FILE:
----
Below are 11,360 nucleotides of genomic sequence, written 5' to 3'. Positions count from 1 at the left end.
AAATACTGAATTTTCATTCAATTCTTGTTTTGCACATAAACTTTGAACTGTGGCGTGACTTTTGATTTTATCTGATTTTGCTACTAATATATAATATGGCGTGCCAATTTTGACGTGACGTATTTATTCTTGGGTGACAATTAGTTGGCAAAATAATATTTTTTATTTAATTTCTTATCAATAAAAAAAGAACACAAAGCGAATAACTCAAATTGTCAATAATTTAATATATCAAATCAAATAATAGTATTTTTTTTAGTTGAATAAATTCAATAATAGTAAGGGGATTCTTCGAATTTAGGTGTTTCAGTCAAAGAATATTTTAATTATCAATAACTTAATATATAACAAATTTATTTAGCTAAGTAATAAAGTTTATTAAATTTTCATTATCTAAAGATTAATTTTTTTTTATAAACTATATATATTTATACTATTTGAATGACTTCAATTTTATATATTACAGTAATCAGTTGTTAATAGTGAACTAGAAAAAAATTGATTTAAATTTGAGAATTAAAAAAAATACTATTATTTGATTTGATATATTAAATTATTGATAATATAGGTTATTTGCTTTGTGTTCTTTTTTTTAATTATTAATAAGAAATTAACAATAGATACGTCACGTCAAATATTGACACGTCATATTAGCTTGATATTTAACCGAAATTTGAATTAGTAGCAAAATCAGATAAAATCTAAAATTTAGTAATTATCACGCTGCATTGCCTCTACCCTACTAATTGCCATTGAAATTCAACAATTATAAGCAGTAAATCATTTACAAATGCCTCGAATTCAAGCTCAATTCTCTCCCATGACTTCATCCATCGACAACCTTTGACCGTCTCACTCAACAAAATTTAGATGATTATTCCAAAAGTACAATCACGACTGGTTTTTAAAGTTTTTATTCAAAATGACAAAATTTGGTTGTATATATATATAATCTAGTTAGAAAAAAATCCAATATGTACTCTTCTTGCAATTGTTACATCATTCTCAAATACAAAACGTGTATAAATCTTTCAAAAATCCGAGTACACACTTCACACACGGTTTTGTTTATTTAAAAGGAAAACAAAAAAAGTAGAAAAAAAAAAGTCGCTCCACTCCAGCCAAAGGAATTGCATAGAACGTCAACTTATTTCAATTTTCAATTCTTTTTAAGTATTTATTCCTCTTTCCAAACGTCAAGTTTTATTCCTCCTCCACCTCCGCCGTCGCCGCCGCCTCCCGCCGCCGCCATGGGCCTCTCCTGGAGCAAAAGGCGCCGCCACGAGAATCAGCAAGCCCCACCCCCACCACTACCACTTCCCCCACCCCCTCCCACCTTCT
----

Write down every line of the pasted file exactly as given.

Below are 11,360 nucleotides of genomic sequence, written 5' to 3'. Positions count from 1 at the left end.
AAATACTGAATTTTCATTCAATTCTTGTTTTGCACATAAACTTTGAACTGTGGCGTGACTTTTGATTTTATCTGATTTTGCTACTAATATATAATATGGCGTGCCAATTTTGACGTGACGTATTTATTCTTGGGTGACAATTAGTTGGCAAAATAATATTTTTTATTTAATTTCTTATCAATAAAAAAAGAACACAAAGCGAATAACTCAAATTGTCAATAATTTAATATATCAAATCAAATAATAGTATTTTTTTTAGTTGAATAAATTCAATAATAGTAAGGGGATTCTTCGAATTTAGGTGTTTCAGTCAAAGAATATTTTAATTATCAATAACTTAATATATAACAAATTTATTTAGCTAAGTAATAAAGTTTATTAAATTTTCATTATCTAAAGATTAATTTTTTTTTATAAACTATATATATTTATACTATTTGAATGACTTCAATTTTATATATTACAGTAATCAGTTGTTAATAGTGAACTAGAAAAAAATTGATTTAAATTTGAGAATTAAAAAAAATACTATTATTTGATTTGATATATTAAATTATTGATAATATAGGTTATTTGCTTTGTGTTCTTTTTTTTAATTATTAATAAGAAATTAACAATAGATACGTCACGTCAAATATTGACACGTCATATTAGCTTGATATTTAACCGAAATTTGAATTAGTAGCAAAATCAGATAAAATCTAAAATTTAGTAATTATCACGCTGCATTGCCTCTACCCTACTAATTGCCATTGAAATTCAACAATTATAAGCAGTAAATCATTTACAAATGCCTCGAATTCAAGCTCAATTCTCTCCCATGACTTCATCCATCGACAACCTTTGACCGTCTCACTCAACAAAATTTAGATGATTATTCCAAAAGTACAATCACGACTGGTTTTTAAAGTTTTTATTCAAAATGACAAAATTTGGTTGTATATATATATAATCTAGTTAGAAAAAAATCCAATATGTACTCTTCTTGCAATTGTTACATCATTCTCAAATACAAAACGTGTATAAATCTTTCAAAAATCCGAGTACACACTTCACACACGGTTTTGTTTATTTAAAAGGAAAACAAAAAAAGTAGAAAAAAAAAAGTCGCTCCACTCCAGCCAAAGGAATTGCATAGAACGTCAACTTATTTCAATTTTCAATTCTTTTTAAGTATTTATTCCTCTTTCCAAACGTCAAGTTTTATTCCTCCTCCACCTCCGCCGTCGCCGCCGCCTCCCGCCGCCGCCATGGGCCTCTCCTGGAGCAAAAGGCGCCGCCACGAGAATCAGCAAGCCCCACCCCCACCACTACCACTTCCCCCACCCCCTCCCACCTTCT